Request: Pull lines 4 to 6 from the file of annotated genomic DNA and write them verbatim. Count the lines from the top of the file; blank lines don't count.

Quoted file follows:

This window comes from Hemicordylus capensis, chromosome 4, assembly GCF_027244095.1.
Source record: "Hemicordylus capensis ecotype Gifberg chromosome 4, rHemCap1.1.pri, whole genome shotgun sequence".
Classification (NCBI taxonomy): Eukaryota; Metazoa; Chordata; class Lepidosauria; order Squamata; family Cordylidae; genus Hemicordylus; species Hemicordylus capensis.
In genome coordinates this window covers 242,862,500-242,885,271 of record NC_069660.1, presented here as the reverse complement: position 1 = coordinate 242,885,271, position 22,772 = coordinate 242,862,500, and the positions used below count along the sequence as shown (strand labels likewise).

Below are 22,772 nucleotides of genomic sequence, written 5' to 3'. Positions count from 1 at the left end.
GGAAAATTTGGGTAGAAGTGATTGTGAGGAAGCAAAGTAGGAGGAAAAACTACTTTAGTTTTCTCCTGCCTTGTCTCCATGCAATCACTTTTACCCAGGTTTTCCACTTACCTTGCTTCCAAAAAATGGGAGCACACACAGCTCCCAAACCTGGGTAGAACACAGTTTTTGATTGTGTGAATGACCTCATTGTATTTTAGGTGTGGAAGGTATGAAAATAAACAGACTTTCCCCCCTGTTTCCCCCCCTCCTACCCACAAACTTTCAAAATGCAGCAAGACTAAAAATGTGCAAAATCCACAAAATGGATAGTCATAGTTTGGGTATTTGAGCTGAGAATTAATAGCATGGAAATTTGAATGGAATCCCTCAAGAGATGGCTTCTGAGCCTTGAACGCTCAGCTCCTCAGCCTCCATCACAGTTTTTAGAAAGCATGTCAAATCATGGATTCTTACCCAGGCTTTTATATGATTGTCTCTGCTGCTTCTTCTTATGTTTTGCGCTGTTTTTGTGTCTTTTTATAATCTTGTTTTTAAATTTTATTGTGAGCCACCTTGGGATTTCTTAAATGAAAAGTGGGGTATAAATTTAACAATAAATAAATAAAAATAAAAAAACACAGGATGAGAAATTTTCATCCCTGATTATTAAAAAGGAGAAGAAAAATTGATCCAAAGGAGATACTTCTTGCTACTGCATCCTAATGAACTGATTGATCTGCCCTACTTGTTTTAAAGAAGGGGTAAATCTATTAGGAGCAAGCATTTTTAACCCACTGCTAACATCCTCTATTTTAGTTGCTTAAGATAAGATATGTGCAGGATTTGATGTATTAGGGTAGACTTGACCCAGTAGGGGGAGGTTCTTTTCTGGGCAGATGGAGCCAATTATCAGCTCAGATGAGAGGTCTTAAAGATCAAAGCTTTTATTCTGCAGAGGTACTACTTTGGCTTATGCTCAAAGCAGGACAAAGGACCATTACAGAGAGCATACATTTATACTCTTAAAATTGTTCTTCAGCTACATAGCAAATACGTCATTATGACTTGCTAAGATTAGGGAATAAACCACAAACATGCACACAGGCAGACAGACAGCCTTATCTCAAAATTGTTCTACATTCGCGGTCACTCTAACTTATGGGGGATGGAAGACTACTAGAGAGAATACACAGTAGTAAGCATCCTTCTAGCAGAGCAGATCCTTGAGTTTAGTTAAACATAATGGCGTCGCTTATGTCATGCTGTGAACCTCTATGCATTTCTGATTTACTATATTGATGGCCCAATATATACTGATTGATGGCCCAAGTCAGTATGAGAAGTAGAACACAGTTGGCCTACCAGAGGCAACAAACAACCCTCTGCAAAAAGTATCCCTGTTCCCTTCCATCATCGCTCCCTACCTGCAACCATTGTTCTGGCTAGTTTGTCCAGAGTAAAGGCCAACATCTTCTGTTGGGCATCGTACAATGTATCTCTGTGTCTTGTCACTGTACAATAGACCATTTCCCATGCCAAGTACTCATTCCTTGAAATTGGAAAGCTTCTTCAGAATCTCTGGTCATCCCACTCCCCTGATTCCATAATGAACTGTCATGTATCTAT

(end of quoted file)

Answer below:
In genome coordinates this window covers 242,862,500-242,885,271 of record NC_069660.1, presented here as the reverse complement: position 1 = coordinate 242,885,271, position 22,772 = coordinate 242,862,500, and the positions used below count along the sequence as shown (strand labels likewise).

Below are 22,772 nucleotides of genomic sequence, written 5' to 3'. Positions count from 1 at the left end.
GGAAAATTTGGGTAGAAGTGATTGTGAGGAAGCAAAGTAGGAGGAAAAACTACTTTAGTTTTCTCCTGCCTTGTCTCCATGCAATCACTTTTACCCAGGTTTTCCACTTACCTTGCTTCCAAAAAATGGGAGCACACACAGCTCCCAAACCTGGGTAGAACACAGTTTTTGATTGTGTGAATGACCTCATTGTATTTTAGGTGTGGAAGGTATGAAAATAAACAGACTTTCCCCCCTGTTTCCCCCCCTCCTACCCACAAACTTTCAAAATGCAGCAAGACTAAAAATGTGCAAAATCCACAAAATGGATAGTCATAGTTTGGGTATTTGAGCTGAGAATTAATAGCATGGAAATTTGAATGGAATCCCTCAAGAGATGGCTTCTGAGCCTTGAACGCTCAGCTCCTCAGCCTCCATCACAGTTTTTAGAAAGCATGTCAAATCATGGATTCTTACCCAGGCTTTTATATGATTGTCTCTGCTGCTTCTTCTTATGTTTTGCGCTGTTTTTGTGTCTTTTTATAATCTTGTTTTTAAATTTTATTGTGAGCCACCTTGGGATTTCTTAAATGAAAAGTGGGGTATAAATTTAACAATAAATAAATAAAAATAAAAAAACACAGGATGAGAAATTTTCATCCCTGATTATTAAAAAGGAGAAGAAAAATTGATCCAAAGGAGATACTTCTTGCTACTGCATCCTAATGAACTGATTGATCTGCCCTACTTGTTTTAAAGAAGGGGTAAATCTATTAGGAGCAAGCATTTTTAACCCACTGCTAACATCCTCTATTTTAGTTGCTTAAGATAAGATATGTGCAGGATTTGATGTATTAGGGTAGACTTGACCCAGTAGGGGGAGGTTCTTTTCTGGGCAGATGGAGCCAATTATCAGCTCAGATGAGAGGTCTTAAAGATCAAAGCTTTTATTCTGCAGAGGTACTACTTTGGCTTATGCTCAAAGCAGGACAAAGGACCATTACAGAGAGCATACATTTATACTCTTAAAATTGTTCTTCAGCTACATAGCAAATACGTCATTATGACTTGCTAAGATTAGGGAATAAACCACAAACATGCACACAGGCAGACAGACAGCCTTATCTCAAAATTGTTCTACATTCGCGGTCACTCTAACTTATGGGGGATGGAAGACTACTAGAGAGAATACACAGTAGTAAGCATCCTTCTAGCAGAGCAGATCCTTGAGTTTAGTTAAACATAATGGCGTCGCTTATGTCATGCTGTGAACCTCTATGCATTTCTGATTTACTATATTGATGGCCCAATATATACTGATTGATGGCCCAAGTCAGTATGAGAAGTAGAACACAGTTGGCCTACCAGAGGCAACAAACAACCCTCTGCAAAAAGTATCCCTGTTCCCTTCCATCATCGCTCCCTACCTGCAACCATTGTTCTGGCTAGTTTGTCCAGAGTAAAGGCCAACATCTTCTGTTGGGCATCGTACAATGTATCTCTGTGTCTTGTCACTGTACAATAGACCATTTCCCATGCCAAGTACTCATTCCTTGAAATTGGAAAGCTTCTTCAGAATCTCTGGTCATCCCACTCCCCTGATTCCATAATGAACTGTCATGTATCTAT